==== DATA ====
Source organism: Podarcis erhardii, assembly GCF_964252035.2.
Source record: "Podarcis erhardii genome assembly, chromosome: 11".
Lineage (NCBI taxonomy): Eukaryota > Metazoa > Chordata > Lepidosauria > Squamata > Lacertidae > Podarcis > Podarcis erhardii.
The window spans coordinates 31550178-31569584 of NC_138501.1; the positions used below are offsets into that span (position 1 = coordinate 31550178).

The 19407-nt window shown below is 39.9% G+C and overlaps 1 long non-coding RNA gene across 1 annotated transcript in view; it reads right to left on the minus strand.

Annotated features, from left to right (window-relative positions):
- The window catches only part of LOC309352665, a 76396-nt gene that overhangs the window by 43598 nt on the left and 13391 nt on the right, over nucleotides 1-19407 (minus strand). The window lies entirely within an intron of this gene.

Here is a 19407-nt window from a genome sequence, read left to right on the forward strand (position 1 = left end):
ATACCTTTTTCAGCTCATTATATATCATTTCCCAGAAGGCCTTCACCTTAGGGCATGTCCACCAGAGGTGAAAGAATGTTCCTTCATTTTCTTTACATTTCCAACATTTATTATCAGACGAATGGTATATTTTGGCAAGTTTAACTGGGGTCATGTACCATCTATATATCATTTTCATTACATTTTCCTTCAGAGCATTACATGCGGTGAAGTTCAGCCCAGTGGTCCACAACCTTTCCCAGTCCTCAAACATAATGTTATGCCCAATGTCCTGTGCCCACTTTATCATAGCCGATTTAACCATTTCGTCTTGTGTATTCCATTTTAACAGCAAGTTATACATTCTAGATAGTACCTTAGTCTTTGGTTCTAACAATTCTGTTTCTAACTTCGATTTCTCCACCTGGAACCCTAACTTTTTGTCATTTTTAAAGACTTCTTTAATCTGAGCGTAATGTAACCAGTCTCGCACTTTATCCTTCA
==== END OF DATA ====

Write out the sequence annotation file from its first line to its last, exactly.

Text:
Source organism: Podarcis erhardii, assembly GCF_964252035.2.
Source record: "Podarcis erhardii genome assembly, chromosome: 11".
Lineage (NCBI taxonomy): Eukaryota > Metazoa > Chordata > Lepidosauria > Squamata > Lacertidae > Podarcis > Podarcis erhardii.
The window spans coordinates 31550178-31569584 of NC_138501.1; the positions used below are offsets into that span (position 1 = coordinate 31550178).

The 19407-nt window shown below is 39.9% G+C and overlaps 1 long non-coding RNA gene across 1 annotated transcript in view; it reads right to left on the minus strand.

Annotated features, from left to right (window-relative positions):
- The window catches only part of LOC309352665, a 76396-nt gene that overhangs the window by 43598 nt on the left and 13391 nt on the right, over nucleotides 1-19407 (minus strand). The window lies entirely within an intron of this gene.

Here is a 19407-nt window from a genome sequence, read left to right on the forward strand (position 1 = left end):
ATACCTTTTTCAGCTCATTATATATCATTTCCCAGAAGGCCTTCACCTTAGGGCATGTCCACCAGAGGTGAAAGAATGTTCCTTCATTTTCTTTACATTTCCAACATTTATTATCAGACGAATGGTATATTTTGGCAAGTTTAACTGGGGTCATGTACCATCTATATATCATTTTCATTACATTTTCCTTCAGAGCATTACATGCGGTGAAGTTCAGCCCAGTGGTCCACAACCTTTCCCAGTCCTCAAACATAATGTTATGCCCAATGTCCTGTGCCCACTTTATCATAGCCGATTTAACCATTTCGTCTTGTGTATTCCATTTTAACAGCAAGTTATACATTCTAGATAGTACCTTAGTCTTTGGTTCTAACAATTCTGTTTCTAACTTCGATTTCTCCACCTGGAACCCTAACTTTTTGTCATTTTTAAAGACTTCTTTAATCTGAGCGTAATGTAACCAGTCTCGCACTTTATCCTTCA